If making a high caliber choice necessarily relies upon the decision maker's ability to discern whether his is an exceptional case, it seems reasonable to rest the decision upon the decision maker's discernment ability in the first instance and forbear from issuing policies. Yes, teach doctrines to help the decision-maker ascertain the degree of pro and con that should attach to the various sticks in the likely consequence bundle of each alternative course of action; but refrain from imposing the often counterproductive duty of bluntly following the prophet's counsel unless there are no circumstances native to the issue that are likely to justify exceptional categories (which practically never happens). This approach is also wise in that it allows for greater flexibility for future novel issues that are created by technological advances; otherwise, it becomes expedient to invest heavily in constantly evaluating, for instance, the continuously morphing contours of bioethical issues centering around reproduction and death (i.e. life-prolonging procedures, surrogate motherhood, IVF iterations, PGD, etc.).  Do the policies appropriately identify the reasonable factors, unique to that issue, that should or could result in a permissible exception?  Idem nihil dicere et insufficienter dicere est "it is the same to say nothing as not to say enough."  Absent extensive understanding of the universe of circumstances attendant to these situations, policies are prone to look more like sweeping generalizations likely to elicit category #2 problems.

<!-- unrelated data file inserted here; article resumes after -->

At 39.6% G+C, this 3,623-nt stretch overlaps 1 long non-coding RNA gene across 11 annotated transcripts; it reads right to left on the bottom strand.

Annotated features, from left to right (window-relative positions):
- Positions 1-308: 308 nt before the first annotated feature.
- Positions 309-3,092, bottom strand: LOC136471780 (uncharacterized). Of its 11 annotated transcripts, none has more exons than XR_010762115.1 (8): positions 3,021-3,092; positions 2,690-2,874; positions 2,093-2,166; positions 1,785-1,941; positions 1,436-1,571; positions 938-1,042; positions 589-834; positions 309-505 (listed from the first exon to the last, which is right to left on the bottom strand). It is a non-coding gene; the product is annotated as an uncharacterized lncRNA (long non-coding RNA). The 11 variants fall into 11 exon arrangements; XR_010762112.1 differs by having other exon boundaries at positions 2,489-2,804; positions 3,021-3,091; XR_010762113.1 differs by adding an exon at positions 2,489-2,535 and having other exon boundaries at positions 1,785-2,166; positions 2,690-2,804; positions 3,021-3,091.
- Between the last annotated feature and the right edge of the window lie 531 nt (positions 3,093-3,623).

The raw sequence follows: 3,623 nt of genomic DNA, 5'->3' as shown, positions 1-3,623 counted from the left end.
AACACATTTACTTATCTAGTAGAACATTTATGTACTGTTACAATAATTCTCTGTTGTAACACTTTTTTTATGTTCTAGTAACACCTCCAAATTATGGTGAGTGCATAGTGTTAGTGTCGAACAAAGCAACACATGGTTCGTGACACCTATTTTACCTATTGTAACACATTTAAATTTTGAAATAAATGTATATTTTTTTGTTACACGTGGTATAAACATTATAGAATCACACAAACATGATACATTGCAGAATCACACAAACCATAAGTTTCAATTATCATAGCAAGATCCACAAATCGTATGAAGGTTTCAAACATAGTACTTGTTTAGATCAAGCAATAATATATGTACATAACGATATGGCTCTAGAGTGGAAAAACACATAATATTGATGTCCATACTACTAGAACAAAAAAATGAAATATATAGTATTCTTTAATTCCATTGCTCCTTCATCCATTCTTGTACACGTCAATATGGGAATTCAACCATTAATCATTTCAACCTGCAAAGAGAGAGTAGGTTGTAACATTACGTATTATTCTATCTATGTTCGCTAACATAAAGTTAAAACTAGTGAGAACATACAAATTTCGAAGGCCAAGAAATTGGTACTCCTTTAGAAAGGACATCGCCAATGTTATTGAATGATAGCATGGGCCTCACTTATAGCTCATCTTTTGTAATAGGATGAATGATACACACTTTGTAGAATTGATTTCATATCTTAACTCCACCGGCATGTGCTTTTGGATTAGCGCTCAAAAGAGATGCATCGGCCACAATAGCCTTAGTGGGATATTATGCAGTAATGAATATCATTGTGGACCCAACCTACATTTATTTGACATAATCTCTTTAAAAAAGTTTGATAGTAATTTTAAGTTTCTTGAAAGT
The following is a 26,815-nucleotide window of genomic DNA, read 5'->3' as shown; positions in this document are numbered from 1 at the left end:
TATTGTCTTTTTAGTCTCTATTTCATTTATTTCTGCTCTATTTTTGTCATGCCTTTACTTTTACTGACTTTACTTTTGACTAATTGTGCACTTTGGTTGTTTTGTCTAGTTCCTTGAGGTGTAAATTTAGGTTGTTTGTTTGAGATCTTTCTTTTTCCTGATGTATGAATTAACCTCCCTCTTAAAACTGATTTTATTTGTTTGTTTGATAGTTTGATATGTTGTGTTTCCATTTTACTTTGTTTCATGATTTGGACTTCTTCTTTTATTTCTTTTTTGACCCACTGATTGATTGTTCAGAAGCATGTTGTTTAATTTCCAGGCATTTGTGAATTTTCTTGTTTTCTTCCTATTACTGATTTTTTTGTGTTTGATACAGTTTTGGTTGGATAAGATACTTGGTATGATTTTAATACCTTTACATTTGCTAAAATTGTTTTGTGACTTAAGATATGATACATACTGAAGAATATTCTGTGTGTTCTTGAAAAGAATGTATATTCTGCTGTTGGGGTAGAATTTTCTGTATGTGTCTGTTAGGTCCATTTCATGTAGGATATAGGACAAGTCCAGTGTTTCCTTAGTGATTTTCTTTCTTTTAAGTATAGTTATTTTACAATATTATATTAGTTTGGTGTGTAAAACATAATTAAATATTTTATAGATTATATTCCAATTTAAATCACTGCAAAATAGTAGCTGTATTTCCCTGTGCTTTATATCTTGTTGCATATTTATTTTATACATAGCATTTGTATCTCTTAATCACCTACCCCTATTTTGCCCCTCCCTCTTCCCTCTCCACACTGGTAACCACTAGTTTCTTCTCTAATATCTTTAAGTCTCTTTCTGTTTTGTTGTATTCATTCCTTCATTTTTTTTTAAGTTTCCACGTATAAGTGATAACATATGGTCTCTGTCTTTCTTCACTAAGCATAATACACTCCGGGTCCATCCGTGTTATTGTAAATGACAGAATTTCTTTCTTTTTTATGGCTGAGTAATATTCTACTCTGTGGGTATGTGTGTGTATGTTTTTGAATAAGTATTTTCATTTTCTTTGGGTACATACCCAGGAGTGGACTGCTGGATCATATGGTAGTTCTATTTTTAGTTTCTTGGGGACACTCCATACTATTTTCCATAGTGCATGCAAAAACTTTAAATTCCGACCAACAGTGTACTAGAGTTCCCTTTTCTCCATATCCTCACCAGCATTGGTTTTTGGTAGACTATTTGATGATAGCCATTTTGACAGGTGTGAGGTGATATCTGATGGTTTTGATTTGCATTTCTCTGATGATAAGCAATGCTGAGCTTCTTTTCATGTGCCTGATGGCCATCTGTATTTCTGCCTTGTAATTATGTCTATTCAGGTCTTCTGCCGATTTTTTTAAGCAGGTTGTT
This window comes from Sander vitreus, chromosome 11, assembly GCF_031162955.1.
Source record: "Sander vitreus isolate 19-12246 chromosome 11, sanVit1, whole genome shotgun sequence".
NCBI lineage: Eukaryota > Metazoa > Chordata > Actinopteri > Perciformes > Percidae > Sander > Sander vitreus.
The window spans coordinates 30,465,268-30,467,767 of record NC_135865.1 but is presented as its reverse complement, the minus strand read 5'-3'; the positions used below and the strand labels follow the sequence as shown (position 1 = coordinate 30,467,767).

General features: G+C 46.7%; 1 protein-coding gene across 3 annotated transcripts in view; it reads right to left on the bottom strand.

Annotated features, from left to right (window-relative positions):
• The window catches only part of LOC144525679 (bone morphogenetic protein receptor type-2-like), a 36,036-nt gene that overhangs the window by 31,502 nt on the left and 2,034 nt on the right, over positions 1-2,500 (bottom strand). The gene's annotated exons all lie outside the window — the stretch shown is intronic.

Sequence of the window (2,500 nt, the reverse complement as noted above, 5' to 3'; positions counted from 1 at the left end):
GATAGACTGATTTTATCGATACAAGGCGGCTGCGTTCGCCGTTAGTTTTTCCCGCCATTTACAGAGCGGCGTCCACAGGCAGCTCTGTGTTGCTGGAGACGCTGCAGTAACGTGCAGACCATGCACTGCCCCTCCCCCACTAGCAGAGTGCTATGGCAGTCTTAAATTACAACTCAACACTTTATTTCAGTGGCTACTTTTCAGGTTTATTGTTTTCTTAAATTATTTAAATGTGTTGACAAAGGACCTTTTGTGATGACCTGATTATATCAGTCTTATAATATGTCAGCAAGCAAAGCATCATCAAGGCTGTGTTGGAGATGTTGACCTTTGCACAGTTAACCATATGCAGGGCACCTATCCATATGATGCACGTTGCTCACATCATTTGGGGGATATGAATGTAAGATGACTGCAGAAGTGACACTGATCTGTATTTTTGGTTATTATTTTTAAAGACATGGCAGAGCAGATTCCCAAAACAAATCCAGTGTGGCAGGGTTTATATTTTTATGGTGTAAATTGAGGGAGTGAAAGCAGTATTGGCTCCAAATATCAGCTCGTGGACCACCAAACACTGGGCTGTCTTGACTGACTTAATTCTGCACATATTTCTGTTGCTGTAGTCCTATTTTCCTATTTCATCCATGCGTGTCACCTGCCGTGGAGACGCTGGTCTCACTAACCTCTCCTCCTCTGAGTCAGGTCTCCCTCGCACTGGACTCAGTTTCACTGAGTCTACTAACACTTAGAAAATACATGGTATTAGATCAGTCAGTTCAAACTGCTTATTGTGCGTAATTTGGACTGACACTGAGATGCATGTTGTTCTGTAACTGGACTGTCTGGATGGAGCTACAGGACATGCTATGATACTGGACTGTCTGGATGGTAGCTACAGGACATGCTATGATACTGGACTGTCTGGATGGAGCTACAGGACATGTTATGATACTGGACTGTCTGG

Agency always exists independent of church policy- no one is physically barred from sinning.  Thus, to issue a church policy, say that the church advocates Prop 8 in California, and then to accompany that statement with advice to church members that they have their agency is to articulate that which is self-evident.  Quod necessarie intelligitur, id non deest – “What is necessarily understood is not wanting.”  The reminder of agency merely confuses a decision maker because it suggests that s/he should use their own judgment and conclude for him or herself, which contradicts stating the proper position (i.e. think for yourself, but if you come to a conclusion other than the one we state here, you're wrong).  A policy statement is a communication of the morally superior position on the issue, not an invitation to consider the matter openly for oneself.

Joseph Smith: “This is the principle on which the government of heaven is conducted—by revelation adapted to the circumstances in which the children of the kingdom are placed” (History of the Church, 5:135).  Individuals don't engage life in a general way.  Instead, ethical situations are experienced inseparable from context, situation, and circumstance.  Thus, extenuating circumstances, evaluating consequence bundles, and achieving situation-specific revelation all seem at least as relevant to decision making as applying a blunt "follow the Brethren" approach based on statements that are usually generalized at least to some degree.  Generale nihil certum implicat "a general expression implies nothing certain."

An excerpt from my other post: